I've written these words many times before but I have to write them again: I like sports. I've been a baseball junkie since I was a chubby Little Leaguer. As a native New Yorker I was a big fan of the Joe Namath-led Jets and the Willis Reed-led Knicks.

I love watching great plays in any sport, and the drama of a tight game in any sport.

I get the value of distraction and the yearning to belong and the desire to take pride in the accomplishments of others, just in case we don't have any accomplishments of our own to take pride in. There is so much to be anxious about in this life, so much loneliness, so much self-doubt. Who can fault us for wanting a respite from anxiety, for wanting to feel connected to something larger than ourselves, for wanting to feel proud about something?

I also appreciate that most of us are actually quite sane about sports. Even the maniacs we see in the crowd whose faces are painted blue, or are bare-chested in below-freezing weather, or the over-wrought fans we see gnawing on towels or praying or crying their eyes out after a loss -- an hour later most of them have regained their equanimity and are ready to re-engage with the joys and sorrows of daily life.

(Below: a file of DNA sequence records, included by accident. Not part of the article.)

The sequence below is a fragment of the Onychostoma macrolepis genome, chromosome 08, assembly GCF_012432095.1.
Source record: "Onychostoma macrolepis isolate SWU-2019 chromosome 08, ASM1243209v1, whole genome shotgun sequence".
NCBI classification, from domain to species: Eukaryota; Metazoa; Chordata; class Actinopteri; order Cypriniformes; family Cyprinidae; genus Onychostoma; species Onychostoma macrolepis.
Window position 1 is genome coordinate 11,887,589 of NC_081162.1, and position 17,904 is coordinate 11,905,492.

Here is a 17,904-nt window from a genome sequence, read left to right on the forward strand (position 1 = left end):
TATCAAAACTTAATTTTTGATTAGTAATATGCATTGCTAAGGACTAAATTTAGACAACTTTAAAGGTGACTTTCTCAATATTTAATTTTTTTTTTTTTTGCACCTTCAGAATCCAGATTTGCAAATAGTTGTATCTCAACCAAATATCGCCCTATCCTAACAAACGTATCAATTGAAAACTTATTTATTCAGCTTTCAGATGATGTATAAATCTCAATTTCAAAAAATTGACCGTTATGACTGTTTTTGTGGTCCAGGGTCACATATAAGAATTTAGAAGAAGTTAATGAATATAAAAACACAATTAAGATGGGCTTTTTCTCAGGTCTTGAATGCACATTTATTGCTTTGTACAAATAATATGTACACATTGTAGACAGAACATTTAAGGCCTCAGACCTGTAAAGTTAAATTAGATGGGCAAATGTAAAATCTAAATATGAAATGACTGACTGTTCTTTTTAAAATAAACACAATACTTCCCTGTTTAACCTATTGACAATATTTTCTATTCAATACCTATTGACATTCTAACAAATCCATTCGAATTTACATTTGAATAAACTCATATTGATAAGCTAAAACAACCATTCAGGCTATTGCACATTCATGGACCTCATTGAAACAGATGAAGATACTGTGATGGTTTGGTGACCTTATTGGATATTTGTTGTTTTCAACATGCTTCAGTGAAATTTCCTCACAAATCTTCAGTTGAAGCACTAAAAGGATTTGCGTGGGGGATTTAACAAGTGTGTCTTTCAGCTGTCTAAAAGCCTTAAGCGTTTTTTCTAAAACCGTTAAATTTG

When I see Penn State students' passion for football, I tend to wish they were passionate about something else, something more important, like, you know, global warming, or fracking, or racial profiling, or terrorism or corrupt politicians. This doesn't have to be an either/or proposition. One can be passionate about football and be passionate about climate change.

But I fear that sports are so compelling, and so omni-present (there were college and pro games on TV Thursday, Friday, Saturday, Sunday and Monday this past week) that they consume all our passion, the way we say of a big gabber that he uses up all the oxygen in the room.

Whether or not the Sandusky scandal was a football scandal, it challenged us to ponder the role of football at this university. After watching the video of the celebration on Monday, I fear the answer is: big as ever.


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A collection of Russell Frank's columns, titled “Among the Woo People: A Survival Guide for Living in a College Town," is available from the Penn State University Press. His columns for won first place for commentary in the 2019 Society of Professional Journalists Keystone Chapter Best in Journalism contest. The winning columns: The Women’s March: Notes from New York, It’s Time to Change the Script and Mixed Messages at Bellefonte High. Frank is a member of the journalism faculty at Penn State. Before launching his academic career, he worked as a reporter, editor and columnist at newspapers in California and Pennsylvania. He is, by academic training, a folklorist (Ph.D., UPenn), which means, when you strip away the academic jargon, that he loves a good story. His views and opinions do not necessarily reflect those of Penn State University.